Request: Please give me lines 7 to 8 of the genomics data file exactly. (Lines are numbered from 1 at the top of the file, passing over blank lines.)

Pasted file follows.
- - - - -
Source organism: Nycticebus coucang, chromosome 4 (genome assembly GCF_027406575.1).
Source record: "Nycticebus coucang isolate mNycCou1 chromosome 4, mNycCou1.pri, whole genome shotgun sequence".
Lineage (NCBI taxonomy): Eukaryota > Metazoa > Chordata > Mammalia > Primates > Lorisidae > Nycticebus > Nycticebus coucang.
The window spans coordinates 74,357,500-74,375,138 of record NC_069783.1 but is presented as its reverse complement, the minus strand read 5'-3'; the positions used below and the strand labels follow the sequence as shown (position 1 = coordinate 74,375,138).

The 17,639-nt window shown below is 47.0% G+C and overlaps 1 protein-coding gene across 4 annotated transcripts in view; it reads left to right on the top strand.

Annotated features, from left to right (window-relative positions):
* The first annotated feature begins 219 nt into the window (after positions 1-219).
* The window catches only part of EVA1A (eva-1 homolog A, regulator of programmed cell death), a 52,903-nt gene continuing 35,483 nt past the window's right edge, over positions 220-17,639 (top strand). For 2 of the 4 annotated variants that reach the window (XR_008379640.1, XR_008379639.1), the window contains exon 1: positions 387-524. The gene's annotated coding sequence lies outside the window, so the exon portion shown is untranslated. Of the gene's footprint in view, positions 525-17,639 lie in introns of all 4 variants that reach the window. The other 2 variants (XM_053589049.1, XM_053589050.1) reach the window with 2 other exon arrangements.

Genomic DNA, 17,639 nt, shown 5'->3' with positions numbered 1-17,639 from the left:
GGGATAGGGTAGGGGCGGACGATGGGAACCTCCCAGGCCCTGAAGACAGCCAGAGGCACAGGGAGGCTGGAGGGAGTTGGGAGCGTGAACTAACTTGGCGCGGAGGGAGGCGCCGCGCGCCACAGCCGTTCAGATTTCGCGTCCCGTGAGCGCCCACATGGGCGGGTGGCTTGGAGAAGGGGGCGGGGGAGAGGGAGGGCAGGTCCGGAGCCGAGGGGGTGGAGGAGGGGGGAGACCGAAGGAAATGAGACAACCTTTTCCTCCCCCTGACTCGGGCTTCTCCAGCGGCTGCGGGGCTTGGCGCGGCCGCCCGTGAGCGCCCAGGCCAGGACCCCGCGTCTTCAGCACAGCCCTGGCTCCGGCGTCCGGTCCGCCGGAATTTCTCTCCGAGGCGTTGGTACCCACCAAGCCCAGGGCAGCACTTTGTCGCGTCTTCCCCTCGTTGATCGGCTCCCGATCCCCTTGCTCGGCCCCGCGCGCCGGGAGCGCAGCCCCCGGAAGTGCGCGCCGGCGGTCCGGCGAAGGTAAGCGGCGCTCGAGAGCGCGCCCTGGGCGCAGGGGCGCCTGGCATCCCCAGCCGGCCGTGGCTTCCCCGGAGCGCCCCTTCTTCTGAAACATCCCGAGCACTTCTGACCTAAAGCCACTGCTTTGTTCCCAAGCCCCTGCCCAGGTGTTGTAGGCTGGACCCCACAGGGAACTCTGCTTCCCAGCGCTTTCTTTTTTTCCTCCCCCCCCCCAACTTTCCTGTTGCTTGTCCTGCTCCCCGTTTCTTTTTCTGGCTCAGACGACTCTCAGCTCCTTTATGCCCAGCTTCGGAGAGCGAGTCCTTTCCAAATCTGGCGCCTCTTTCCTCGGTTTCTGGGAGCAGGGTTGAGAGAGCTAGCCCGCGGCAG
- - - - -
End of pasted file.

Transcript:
* The first annotated feature begins 219 nt into the window (after positions 1-219).
* The window catches only part of EVA1A (eva-1 homolog A, regulator of programmed cell death), a 52,903-nt gene continuing 35,483 nt past the window's right edge, over positions 220-17,639 (top strand). For 2 of the 4 annotated variants that reach the window (XR_008379640.1, XR_008379639.1), the window contains exon 1: positions 387-524. The gene's annotated coding sequence lies outside the window, so the exon portion shown is untranslated. Of the gene's footprint in view, positions 525-17,639 lie in introns of all 4 variants that reach the window. The other 2 variants (XM_053589049.1, XM_053589050.1) reach the window with 2 other exon arrangements.